Background Cereals are among the major foods that account for food hypersensitivity reactions. Salt-soluble proteins appear to be the most important allergens contributing to the asthmatic response. In contrast, very limited information is available regarding cereal allergens responsible for allergic reactions after ingestion of cereal proteins.
Objective The aim of this study was to evaluate the allergenic reactivity of ingested and inhaled cereal allergens in different ages, in order to investigate if the response to different allergens would depend on the sensitization route.
Methods We included 66 patients in three groups. Group 1: 40 children aged 3 to 6 months who suffered from diarrhoea, vomiting, eczema or weight loss after the introduction of cereal formula in their diet and in which a possibility of coeliac disease was discarded. Group 2: 18 adults with food allergy due to cereals tested by prick tests, specific IgE and food challenge. Group 3: eight patients previously diagnosed as having baker's asthma. Sera pool samples were collected from each group of patients and IgE immunoblotting was performed.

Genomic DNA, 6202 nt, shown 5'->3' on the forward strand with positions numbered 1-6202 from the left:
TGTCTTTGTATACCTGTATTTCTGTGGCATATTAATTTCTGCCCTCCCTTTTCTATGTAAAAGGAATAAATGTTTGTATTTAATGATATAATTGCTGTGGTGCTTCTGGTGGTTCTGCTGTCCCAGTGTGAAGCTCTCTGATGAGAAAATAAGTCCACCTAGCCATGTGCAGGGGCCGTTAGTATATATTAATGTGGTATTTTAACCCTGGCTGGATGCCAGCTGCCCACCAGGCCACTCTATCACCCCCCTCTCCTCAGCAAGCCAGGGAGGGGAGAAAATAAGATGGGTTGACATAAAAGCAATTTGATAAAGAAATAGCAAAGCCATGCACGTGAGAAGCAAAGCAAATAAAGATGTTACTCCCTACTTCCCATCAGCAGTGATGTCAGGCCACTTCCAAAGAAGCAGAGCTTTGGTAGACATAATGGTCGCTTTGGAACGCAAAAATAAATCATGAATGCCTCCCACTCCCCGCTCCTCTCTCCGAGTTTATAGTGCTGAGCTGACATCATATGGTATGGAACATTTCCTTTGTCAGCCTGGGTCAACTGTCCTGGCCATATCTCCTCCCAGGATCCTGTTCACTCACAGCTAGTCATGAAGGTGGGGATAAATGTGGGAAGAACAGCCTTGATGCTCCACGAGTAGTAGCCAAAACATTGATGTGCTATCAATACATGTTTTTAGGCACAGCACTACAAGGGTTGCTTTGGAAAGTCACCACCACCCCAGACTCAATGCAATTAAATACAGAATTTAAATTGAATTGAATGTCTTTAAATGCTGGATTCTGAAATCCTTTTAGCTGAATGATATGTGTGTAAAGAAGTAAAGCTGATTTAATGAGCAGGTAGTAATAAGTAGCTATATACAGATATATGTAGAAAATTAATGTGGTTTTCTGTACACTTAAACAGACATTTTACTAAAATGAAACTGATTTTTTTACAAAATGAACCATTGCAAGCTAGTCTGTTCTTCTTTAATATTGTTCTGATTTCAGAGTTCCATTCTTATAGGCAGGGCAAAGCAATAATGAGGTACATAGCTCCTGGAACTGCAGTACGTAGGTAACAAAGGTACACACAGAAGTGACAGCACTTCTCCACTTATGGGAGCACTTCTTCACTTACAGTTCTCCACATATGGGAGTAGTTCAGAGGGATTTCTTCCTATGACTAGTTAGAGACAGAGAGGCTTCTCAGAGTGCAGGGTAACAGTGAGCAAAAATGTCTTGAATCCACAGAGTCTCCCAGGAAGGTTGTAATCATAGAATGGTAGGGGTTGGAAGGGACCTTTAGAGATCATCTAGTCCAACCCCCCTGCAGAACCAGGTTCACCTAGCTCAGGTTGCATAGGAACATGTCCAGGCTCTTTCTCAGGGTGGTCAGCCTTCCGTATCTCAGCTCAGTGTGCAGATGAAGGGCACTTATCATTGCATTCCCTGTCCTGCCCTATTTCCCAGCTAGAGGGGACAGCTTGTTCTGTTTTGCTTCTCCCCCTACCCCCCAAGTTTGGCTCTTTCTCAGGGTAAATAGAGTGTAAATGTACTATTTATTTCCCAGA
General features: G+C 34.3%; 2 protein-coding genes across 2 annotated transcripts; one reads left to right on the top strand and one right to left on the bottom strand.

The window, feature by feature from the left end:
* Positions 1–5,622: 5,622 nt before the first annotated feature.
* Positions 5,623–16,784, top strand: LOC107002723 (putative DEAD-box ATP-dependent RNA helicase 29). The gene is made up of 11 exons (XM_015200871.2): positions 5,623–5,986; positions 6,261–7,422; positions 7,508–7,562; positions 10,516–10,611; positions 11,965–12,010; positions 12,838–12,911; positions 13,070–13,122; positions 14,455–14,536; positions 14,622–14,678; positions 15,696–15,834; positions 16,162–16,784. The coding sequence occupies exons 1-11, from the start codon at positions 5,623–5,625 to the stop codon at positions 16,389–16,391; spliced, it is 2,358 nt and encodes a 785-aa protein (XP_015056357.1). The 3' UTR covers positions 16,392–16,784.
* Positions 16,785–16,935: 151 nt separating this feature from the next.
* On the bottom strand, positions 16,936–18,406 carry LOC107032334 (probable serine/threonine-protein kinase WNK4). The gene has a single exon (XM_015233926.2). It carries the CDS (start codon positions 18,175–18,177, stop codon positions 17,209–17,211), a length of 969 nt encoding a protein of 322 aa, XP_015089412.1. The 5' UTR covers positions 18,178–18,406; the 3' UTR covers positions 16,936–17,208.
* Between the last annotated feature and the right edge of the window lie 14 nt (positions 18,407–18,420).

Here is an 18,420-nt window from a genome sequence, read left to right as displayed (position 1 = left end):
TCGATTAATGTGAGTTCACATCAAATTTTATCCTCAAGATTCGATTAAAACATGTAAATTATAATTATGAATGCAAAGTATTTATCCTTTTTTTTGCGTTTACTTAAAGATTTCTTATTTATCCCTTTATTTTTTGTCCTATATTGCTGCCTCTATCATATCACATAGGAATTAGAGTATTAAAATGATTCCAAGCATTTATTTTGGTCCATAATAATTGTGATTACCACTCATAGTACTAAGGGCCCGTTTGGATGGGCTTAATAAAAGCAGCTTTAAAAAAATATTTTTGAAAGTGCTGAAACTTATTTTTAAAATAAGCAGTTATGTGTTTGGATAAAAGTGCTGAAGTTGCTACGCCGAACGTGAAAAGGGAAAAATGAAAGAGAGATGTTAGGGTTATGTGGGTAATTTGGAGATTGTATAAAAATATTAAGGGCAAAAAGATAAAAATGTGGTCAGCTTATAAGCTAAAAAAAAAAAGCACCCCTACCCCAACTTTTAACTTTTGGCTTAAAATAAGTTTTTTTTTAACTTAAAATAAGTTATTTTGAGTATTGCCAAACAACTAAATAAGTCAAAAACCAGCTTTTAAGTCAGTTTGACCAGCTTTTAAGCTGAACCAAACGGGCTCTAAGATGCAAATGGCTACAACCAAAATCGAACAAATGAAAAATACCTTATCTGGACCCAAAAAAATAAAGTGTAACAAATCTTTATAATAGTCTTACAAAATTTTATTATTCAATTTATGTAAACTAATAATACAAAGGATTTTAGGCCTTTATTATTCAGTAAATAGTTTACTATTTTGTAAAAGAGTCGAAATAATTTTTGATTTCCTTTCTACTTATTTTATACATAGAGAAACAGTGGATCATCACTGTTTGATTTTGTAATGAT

Results We found an important sensitization to cereal in the 40 children. The most important allergens were wheat followed by barley and rye. Among the adults with cereal allergy, sensitization to other allergens was common, especially to Lolium perenne (rye grass) pollen. Immunoblotting showed similar allergenic detection in the three groups.
Conclusion Clinically significant reactivity to cereal may be observed in early life. Inhalation and ingestion routes causing cereal allergy seem to involve similar allergens. The diet control was more effective in children. The possibility of cereal allergy after the introduction of cereal formula during the lactation period should not be underestimated.
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